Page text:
During our meeting people began to realize that the increased density called for in Chapter 42 would worsen flooding. They asked what they might do. Below is my quickly written reply. The hearing for Chapter 42 is April 10th, 2013, so we need to educate people quickly about what we can do and what we need to ask for.
Thanks for getting involved. There are several things that you can do:
1) call and email politicians to let them know your concerns. That includes your council member and all 5 at large members
2) talk with friends and neighbors to educate them about Chapter 42 and your concerns about it.
3) alert your civic association and super neighborhood about your concerns and your suggestions for a solution.
4) make plans to attend the April 10th hearing and sign up to speak.
5) contact your County Commissioner to ask for more detention in our area and ask the County to be more restrictive when they know the City is doing things that will cause more flooding. While we may be in the incorporated area, what happens in the City affects the County and vice-versa.
Talking points are:
1) Suburban roadways were built assuming suburban densities so storm sewers are inadequate above 45% impervious cover. Chapter 42 allows up to 96% impervious cover for residential building so we should increase the City standard for runoff coefficient to 100% for urban areas and don’t assume that parks have a runoff coefficient of 18%, particularly for urban parks that are well packed from foot and bike traffic.
2) Too many variances have been allowed on new builds so there is too much concrete and not enough detention; i.e., do not grant more unwarranted variances.
3) Enforce existing ordinances. Grandfathering wouldn’t as big be a problem if the ordinances had been enforced to begin with. Once detention for a property is incorrectly calculated, under current rules it is grandfathered forever.
4) End grandfathering completely. As you saw from the slides, the actual 100-year floodplains are dramatically bigger than FEMA indicates when runoff water is considered. We live in a very flat subtropical area near a large body of water where heavy rain is always possible. If runoff water cannot get to the drainage system, then flooding occurs. The maps showed that in the majority of the area modelled, drainage is inadequate and structural flooding is likely to occur in a major rain event.
5) The Manning number used by the City (0.04) for open ditches assumes a nearly worse case for the ditch and optimal case for enclosed pipe, so it allows a large ditch to be replaced by a much smaller pipe, effectively reducing drainage capacity. This was used in our area to dramatically reduce the capacity of the Bunker Hill Bridge, causing water to back up pipes and flood roads and homes. It’s at least partially responsible for the severe flooding along I-10 feeder roads where the large ditches along the MKT rail line were replaced with much lower capacity underground drainage. Choosing a smaller Manning number would require a larger pipe size, so for a City beset with drainage issues, assuming the same Manning number as concrete, for instance, would automatically add drainage capacity when a roadway is rebuilt with underground drainage.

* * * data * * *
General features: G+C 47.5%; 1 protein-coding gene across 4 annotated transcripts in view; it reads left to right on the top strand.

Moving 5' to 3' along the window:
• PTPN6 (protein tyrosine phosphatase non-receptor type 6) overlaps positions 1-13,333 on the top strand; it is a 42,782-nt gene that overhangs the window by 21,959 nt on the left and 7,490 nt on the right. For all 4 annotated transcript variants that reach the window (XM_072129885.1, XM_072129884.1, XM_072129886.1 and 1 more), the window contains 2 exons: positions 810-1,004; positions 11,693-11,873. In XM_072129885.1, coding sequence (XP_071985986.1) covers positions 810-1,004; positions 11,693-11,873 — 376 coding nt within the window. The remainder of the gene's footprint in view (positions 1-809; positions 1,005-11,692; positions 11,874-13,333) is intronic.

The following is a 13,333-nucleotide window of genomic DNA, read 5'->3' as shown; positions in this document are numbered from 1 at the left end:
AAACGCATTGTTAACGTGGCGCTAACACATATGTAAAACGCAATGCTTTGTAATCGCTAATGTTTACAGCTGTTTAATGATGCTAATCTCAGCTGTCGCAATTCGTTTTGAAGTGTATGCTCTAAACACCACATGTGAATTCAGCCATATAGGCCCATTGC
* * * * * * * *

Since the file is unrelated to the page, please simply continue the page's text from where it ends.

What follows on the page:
6) Use low impact design practices. This might be as simple as using permeable concrete for parking lots. Other ideas are using cisterns (a water “retention” system) to capture rainwater for watering, rooftop gardens that reduce runoff, plant trees for shade and to absorb water.
We have years of bad building practices to overcome with diminishing opportunities to buy land to install the necessary large detention facilities. After 3 hours of rain, land becomes water saturated and we have 100% runoff, therefore, even without grandfathering, we only mitigate for 50% of the covered ground used for development. We should incentivize detention by providing breaks from the Rebuild Houston fee to those who add extra detention on their properties.
In “Drainage Attainment Districts” (DAD’s), my term, we can use a percentage of tax money from local homeowners and businesses to pay developers to store more water than is required on their property. DAD’s would be set up much like a TIRZ, but would specifically require that area detention be installed; i.e, no grandfathering. After the area’s detention needs are met and the cost of the facilities paid for, the tax would end, however exemptions from Rebuild Houston fees might extend for the developers as long as the detention remains in place.
I’m sure that there are many other ideas that you will uncover when your start talking to people.